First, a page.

Many insurance agents are confused about their role, which brings about misplaced loyalties and greater E&O exposures.
Let’s start with a question: Does the agent owe the policyholder the common law duty of good faith and fair dealing? Most insurance agents would respond with a resounding “yes” – but they’re wrong.
The duty of good faith and fair dealing is a non-delegable duty that applies only between the parties to the contract, and the parties are the insurance company and the insured – not the agent. Put simply, the agent is not the agent of the policyholder. The duties of good faith and fair dealing belong to the insurance company, not the agent.
So what duties does an insurance agent owe to the policyholder/applicant? Under common law, there are really but two:
- Use reasonable diligence in attempting to place the requested insurance.
- Inform the client promptly if unable to do so.
Some states may provide for a “special relationship” to have been created, which may provide for some additional duties. However, such a relationship is state-specific, requires some acts of commission to create and is beyond the parameters of this article.
Under statutes, there is really only one duty: Refrain from deceptive trade practices.
Every agent knows that the insurance code has a lot of pages devoted to prohibited practices. However, a careful review of the NAIC model law (upon which all states base their deceptive trade practices code) finds that all deceptive trade practices applicable to an insurance agent involve commission of an act, not the omission of an act. Under the model law, doing something incorrect is worse than not doing anything. Insurance agents may assume some duties that are not imposed upon them by law, thinking that they have such duties. If duties are “assumed,” even through ignorance, the law will hold agents to a professional standard for those assumed duties. If you make yourself out to be a coverage expert, the law will hold you to that expert standard.
Some 90% of E&O suits against agencies could be prevented through careful attention to practices and procedures.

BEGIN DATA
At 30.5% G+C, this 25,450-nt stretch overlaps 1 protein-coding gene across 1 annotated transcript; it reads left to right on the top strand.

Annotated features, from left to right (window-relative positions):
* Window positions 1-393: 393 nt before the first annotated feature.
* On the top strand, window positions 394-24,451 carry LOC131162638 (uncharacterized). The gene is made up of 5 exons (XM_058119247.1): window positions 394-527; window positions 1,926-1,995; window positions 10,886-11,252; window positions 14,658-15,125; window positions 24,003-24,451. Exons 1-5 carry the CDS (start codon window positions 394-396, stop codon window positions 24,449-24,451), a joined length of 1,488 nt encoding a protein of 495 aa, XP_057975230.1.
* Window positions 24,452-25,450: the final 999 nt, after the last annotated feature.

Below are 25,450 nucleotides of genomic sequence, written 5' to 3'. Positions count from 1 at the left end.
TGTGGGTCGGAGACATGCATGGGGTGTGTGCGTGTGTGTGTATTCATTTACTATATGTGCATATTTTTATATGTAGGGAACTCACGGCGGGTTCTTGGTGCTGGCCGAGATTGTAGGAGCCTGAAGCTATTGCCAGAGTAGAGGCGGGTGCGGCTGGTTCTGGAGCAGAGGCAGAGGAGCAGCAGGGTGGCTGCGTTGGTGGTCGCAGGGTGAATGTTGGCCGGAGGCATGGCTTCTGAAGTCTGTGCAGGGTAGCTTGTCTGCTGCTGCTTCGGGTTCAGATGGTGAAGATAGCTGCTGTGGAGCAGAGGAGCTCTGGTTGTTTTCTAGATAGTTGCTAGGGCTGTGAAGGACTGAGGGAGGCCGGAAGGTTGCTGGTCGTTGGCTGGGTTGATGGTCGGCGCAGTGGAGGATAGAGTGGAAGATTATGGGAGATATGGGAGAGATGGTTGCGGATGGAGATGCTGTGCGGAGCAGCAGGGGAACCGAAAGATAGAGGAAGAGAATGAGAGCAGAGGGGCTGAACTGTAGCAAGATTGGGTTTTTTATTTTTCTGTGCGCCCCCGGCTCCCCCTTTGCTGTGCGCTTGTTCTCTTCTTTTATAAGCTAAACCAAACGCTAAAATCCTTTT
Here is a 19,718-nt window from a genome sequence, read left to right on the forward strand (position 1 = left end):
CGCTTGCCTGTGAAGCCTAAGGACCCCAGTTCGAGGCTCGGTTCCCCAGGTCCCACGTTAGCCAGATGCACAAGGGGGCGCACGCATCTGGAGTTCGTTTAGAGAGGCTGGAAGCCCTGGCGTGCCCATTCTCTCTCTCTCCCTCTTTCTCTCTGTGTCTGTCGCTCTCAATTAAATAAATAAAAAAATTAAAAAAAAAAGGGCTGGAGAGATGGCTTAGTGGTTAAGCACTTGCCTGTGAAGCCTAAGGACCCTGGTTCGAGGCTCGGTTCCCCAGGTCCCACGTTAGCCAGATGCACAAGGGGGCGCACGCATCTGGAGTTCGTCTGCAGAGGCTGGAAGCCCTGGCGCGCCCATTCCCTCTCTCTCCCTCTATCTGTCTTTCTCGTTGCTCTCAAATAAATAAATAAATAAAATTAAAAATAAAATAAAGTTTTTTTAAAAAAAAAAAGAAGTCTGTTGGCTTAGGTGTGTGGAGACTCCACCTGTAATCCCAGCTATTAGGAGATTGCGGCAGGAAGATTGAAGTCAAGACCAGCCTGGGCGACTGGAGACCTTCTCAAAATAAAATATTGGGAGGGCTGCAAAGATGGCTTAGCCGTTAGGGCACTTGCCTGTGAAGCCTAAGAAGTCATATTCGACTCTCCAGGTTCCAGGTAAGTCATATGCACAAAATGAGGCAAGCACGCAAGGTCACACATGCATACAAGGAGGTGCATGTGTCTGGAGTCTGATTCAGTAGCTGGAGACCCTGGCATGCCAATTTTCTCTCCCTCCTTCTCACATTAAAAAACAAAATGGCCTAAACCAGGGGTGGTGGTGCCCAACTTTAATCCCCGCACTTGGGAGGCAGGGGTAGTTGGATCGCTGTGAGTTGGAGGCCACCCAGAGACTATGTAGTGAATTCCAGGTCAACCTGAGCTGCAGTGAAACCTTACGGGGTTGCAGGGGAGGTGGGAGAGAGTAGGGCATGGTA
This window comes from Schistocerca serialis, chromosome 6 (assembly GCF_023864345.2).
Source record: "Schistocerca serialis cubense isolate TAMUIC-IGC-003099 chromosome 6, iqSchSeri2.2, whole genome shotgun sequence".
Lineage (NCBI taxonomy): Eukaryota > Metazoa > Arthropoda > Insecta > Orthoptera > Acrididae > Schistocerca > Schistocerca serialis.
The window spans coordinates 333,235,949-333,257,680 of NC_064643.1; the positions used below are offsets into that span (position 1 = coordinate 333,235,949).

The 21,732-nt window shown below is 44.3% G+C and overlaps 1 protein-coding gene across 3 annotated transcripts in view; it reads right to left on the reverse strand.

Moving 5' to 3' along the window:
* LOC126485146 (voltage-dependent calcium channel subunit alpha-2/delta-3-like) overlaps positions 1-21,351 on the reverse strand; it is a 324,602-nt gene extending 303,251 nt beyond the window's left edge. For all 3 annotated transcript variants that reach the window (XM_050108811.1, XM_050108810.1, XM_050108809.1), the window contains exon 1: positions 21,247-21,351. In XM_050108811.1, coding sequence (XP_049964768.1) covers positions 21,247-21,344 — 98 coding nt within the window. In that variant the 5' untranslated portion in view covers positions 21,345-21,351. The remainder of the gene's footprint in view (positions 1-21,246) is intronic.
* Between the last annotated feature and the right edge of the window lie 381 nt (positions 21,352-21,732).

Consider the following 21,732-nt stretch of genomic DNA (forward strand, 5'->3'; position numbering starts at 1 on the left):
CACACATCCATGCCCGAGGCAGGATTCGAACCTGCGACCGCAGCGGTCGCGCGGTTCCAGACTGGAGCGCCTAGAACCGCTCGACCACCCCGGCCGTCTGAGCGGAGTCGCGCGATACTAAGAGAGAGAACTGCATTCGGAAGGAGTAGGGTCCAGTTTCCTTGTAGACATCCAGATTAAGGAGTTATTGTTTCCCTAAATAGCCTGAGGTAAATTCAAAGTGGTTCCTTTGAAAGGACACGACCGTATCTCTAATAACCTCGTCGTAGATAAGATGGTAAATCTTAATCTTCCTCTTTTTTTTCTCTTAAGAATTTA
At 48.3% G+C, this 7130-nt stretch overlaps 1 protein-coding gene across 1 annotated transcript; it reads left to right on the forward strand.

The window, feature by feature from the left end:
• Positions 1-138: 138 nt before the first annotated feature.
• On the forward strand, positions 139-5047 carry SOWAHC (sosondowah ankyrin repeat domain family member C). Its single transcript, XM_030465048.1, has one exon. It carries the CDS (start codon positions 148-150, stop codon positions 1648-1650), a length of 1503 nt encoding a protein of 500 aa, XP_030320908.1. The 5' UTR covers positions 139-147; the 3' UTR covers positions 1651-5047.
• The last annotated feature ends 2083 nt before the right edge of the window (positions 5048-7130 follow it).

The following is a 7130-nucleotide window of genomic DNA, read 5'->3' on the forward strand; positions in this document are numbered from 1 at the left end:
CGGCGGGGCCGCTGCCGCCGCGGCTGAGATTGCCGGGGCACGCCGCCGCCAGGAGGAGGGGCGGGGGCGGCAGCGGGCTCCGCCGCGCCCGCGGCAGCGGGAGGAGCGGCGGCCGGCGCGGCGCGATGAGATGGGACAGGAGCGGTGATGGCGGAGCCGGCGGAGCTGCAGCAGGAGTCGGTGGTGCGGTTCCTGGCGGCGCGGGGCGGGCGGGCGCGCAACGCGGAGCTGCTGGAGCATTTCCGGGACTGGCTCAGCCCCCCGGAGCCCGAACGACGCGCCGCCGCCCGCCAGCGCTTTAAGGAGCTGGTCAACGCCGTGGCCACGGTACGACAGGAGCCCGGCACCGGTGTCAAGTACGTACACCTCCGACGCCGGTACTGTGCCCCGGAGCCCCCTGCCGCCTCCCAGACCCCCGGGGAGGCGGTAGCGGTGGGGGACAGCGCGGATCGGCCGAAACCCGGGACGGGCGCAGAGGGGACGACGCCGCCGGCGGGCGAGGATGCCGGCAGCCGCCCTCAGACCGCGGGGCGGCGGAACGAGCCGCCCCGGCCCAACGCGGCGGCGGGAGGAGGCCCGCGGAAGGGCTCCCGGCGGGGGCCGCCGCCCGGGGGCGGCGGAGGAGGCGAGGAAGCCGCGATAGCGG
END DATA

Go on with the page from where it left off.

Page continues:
By contrast, the duties owed by the agent to the insurance company are many. As a fiduciary of the principal, the agent owes the company:
- Utmost good faith
- Candor/full disclosure
- Refraining from self-dealing
- Integrity, skill and care
- Fair and honest dealing
- Duty to follow instructions
Something many insurance agents may not have considered: Your responsibility to not breach your fiduciary duties to the insurance company are the largest part of your professional/ethical responsibilities as an agent.
(It is not a two-way street. The insurance company is NOT a fiduciary of the agent. In other words, an agent acts on behalf of the insurance company, but the insurance company does not act on behalf of the agent. Under common law, the insurance company only owes the agent: indemnification, payment of compensation and fair dealing.)
Some confusion may occur about agents’ responsibilities because of two issues: vicarious liability, which holds that a principal may be held liable for actions by its agent, and the legal maxim that a wrongdoer is ultimately responsible for his own wrongdoing. If an insurance company is held liable for the wrongdoing of its agent (vicarious liability), the insurance company can seek recovery from the agent, (holding the wrongdoer ultimately responsible).
If the insurance company is held vicariously liable for the agent’s wrongdoing, a decision to seek recovery from the agent may depend on:
- What did the agent do wrong?
- What recovery did the insured get?
- What recovery is available to the principal (the insurance company)?
- What was the agent’s thinking?
A common misconception is that all one has to do to avoid personal liability is to establish a corporation or limited liability entity. That is incorrect because:
- Professional liability is personal liability.
- Fiduciary liability is personal liability.
Insurance agents may assume many duties not imposed upon them by law. Assuming those duties holds the insurance agent to a professional standard not otherwise imposed.
The majority of an agent’s duties are owed to the insurance company, and it is the company’s vicarious liability for the actions of the agent that may ultimately get the agent sued. In other words, the biggest E&O exposure an agent may face is ultimately an action brought by the insurance company because of a wrong action or breach of fiduciary duties. Knowing this makes it all the more important that the agent fully understand and trust the insurance company before assuming the responsibilities and duties imposed upon agents.